Located in the cool hills of Waterhouse Wedge, Rock Hall, St Andrew nestled away is Mrs Daisy Phipps’s farm. Having traversed through a winding path, though challenging, the reward was the sight of the farm. The panoramic view was astounding. On my first visit, 68 years old Miss Daisy was planting yams – a sight I have never seen before. It was not long after observing that I was ready to plant a few yams too.
Who is Miss Daisy?
Miss Daisy has been farming for “all her life”. The Higgin Land native was exposed to farming as a child. A practice that has allowed her to be “her own boss.” In her earlier years, she sold in the Heywood Street Market, then in the Papine Market. However, she has been selling in The Red Hills Square on weekends for the past few years.
After leaving St. Ann, she relocated to Hagley Park Road and then to Waterhouse Wedge, where she has lived for over forty years. She currently operates two farms in her community. On her main farm, she plants various crops, including yam, corn, peas, Irish potato, pumpkin, and ginger. While on the second farm, she only plants yam, carrot, Irish potato and cabbage.
Like many other farmers, Miss Daisy also manufactures and sells coal. She was previously a livestock farmer. She raised pigs and layer birds. However, her favourite thing to do is plant yams. Her love for it is so strong that she not only plants one type but five – Renta, Sweet, Yellow, Lucy, and St. Vincent yams. Miss Daisy has no intention to stop farming any time soon. In fact, her passion for farming is fueled by the faithful customers that have stuck with her over the years. She enjoys working hard to meet their demands and needs. The financial benefits are also rewarding because her sales are straight from the farm to market and not at the farm gate price.
Miss Daisy describes herself as a “quick learner”. She shared that she attends annual agricultural shows, participates in field trips, training sessions and workdays led by JAS and RADA. Her most outstanding achievement is completing a course in ‘Yam Production’, focusing on tissue culture. Not only did she satisfy the course requirements, but she has since applied the skills and knowledge, having planted and reaped yam from conducting experiments from the course. She also graduated from the Deeper Life Bible Institute in 2004.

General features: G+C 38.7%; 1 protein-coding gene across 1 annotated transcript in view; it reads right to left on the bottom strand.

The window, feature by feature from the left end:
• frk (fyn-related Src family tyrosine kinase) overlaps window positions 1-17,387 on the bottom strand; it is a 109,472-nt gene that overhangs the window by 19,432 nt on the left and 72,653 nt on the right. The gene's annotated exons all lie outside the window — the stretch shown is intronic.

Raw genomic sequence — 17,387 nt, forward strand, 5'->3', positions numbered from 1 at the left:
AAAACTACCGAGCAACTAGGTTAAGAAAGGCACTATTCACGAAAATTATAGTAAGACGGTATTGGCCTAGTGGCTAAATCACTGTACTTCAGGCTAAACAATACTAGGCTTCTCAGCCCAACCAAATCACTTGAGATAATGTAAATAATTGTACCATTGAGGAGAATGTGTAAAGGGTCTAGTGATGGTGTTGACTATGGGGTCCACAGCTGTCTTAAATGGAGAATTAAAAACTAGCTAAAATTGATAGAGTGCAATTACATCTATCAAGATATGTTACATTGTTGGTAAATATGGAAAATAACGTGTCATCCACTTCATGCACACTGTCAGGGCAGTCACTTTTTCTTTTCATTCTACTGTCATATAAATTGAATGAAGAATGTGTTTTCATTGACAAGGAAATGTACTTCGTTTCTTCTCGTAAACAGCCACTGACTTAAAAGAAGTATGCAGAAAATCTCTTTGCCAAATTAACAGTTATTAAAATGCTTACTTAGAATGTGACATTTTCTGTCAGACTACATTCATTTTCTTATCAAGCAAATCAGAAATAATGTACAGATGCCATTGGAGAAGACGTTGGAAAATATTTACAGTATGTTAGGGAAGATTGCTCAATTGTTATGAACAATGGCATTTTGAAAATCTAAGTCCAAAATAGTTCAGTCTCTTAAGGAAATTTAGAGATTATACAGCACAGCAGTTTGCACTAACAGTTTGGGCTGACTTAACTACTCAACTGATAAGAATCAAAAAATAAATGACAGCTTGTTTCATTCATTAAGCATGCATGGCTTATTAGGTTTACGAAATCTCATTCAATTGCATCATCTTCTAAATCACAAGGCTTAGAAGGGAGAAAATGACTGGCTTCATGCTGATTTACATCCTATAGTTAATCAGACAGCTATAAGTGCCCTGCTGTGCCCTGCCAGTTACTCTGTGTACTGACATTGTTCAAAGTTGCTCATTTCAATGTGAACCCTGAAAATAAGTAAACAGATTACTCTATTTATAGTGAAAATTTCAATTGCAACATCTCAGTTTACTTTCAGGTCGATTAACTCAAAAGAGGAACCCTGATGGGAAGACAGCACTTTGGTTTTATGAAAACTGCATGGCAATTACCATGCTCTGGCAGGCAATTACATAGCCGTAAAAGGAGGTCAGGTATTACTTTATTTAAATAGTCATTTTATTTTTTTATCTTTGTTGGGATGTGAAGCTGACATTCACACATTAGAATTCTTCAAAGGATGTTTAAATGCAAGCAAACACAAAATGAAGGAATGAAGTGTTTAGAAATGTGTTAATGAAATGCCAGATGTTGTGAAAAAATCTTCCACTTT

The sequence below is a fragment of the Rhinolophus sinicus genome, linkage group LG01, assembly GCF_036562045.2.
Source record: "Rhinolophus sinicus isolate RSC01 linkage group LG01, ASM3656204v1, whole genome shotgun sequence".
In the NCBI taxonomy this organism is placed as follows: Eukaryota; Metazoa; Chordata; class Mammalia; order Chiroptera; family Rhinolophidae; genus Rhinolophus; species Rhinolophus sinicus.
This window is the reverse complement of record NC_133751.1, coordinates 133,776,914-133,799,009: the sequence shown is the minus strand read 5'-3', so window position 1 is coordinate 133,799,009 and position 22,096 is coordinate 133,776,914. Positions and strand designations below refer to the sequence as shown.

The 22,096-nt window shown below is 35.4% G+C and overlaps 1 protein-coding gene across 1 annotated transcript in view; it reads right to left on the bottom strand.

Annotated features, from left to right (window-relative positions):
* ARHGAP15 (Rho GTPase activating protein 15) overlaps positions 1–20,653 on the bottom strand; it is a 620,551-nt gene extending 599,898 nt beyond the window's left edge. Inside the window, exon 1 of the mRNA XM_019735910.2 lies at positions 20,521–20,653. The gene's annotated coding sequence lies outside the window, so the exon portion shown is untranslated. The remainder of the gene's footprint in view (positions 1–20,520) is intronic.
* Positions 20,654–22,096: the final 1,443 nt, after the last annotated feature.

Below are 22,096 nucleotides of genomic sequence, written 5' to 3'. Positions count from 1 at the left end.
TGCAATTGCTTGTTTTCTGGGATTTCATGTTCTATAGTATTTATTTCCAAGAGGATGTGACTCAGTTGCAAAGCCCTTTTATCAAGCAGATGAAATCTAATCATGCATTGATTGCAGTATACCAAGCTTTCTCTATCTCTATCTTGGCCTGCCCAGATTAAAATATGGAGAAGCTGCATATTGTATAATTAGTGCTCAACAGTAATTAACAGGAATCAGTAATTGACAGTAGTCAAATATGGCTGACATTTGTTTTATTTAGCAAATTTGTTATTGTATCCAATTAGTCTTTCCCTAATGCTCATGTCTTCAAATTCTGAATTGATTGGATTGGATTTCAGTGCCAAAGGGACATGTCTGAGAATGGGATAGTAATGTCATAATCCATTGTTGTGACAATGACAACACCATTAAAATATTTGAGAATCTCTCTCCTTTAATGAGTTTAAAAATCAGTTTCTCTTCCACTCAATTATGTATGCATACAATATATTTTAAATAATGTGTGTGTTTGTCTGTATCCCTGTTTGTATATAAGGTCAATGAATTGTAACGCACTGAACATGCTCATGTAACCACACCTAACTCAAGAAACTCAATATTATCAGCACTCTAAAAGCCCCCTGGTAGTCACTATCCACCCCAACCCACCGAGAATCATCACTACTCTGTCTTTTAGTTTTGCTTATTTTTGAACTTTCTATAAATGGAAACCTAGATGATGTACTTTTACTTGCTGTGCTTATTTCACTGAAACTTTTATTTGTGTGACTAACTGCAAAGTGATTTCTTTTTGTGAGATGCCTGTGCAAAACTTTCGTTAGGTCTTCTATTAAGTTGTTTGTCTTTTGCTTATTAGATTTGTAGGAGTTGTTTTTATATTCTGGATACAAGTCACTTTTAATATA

Productive, active and reliable are a few characteristics used to describe her by Mr Roland Moore, acting RADA extension officer responsible for Salisbury Plain, St. Andrew. “Miss Daisy approaches farming as a business. Her produce is of outstanding quality. She puts effort and spends time caring for her crops. Even though she uses traditional farming methods, she also applies modern practices. Miss Daisy follows instructions and adheres to good agricultural practices from land preparation to reaping”.
Advice to Others
Miss Daisy is very passionate about her skill and would love for other seniors to get involved. She also thinks that it is a great skill for youth to have. “Learn to farm, get a skill. You can neva go wrong with a skill.” “I encourage my daughter and five grandchildren to learn to farm”.
In her advice to other farmers, she said, ”You have to spend to get! Not only money but time, u have to put in di work; farming nice!” Her main challenges, though, are irrigation and slugs. Despite the odds, Miss Daisy continues to do well.
Give a man a fish, you feed him for a day. Teach a man how to fish, you feed him for a lifetime.
It is important to teach everyone skills to enable them to feed themselves and others. Good job Miss Daisy